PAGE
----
steamer Boz-Kourt. As a result, the Boz-Kourt sank and killed eight Turkish nationals on board the Turkish vessel. The surviving passengers were taken aboard the Lotus and taken back to Turkey. Back in Turkey, the officer of the watch on board the Lotus at the time of collision, M. Demons, was charged with manslaughter. The League of Nations’ Permanent Court of International Justice (hereafter: PCIJ) was confronted with the question as to whether Turkey had violated “the principles of international law by instituting criminal proceedings in the present case” and taking jurisdiction to prosecute.1 In response to this question, the PCIJ argued
“International law governs relations between independent States. The rules of law binding upon States therefore emanate from their own free will as expressed in conventions or by usages generally accepted as expressing principles of law and established in order to regulate the relations between these co-existing independent communities or with a view to the achievement of common aims. Restrictions upon the independence of States cannot therefore be presumed.”2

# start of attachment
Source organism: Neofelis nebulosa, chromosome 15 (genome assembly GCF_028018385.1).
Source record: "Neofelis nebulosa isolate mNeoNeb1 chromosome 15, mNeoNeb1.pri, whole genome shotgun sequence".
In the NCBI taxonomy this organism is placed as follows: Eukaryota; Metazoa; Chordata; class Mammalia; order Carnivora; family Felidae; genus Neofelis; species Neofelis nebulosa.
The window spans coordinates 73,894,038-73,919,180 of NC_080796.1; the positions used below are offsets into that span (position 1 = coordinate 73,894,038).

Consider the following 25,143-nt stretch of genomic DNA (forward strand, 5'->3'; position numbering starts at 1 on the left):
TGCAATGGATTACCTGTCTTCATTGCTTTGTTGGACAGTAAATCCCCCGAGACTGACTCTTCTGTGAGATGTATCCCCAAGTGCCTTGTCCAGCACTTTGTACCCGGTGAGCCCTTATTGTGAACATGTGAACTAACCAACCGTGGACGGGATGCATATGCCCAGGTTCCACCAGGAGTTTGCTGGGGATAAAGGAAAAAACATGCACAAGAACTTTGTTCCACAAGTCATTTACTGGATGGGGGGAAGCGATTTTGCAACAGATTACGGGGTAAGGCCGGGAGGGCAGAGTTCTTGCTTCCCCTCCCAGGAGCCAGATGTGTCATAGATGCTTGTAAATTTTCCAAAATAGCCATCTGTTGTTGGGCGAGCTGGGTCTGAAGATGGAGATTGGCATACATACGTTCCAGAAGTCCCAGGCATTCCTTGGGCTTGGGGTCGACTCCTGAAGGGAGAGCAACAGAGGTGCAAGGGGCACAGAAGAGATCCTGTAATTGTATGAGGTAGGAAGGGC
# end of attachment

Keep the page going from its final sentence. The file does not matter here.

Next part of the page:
Through this reasoning, the PCIJ argued that Turkey did not violate principles of international law as the crime was committed within the territory of Turkey. Although international rules govern the relations between co-existing independent communities, it does not go as far as limiting state sovereignty within its own territory. It emanates from the free will of states, but it cannot demand authority within the state’s territory.
Even though The Case of S.S. Lotus is rather outdated and nowadays international law is generally regarded as more developed than back in 1926, questions of its authority are highly relevant. What does it mean if one claims that international law holds authority over states? How should we understand international law’s authority? The very structure of international law — which consists of political concepts such as sovereignty, territoriality and the nation-state — makes answering this question troublesome.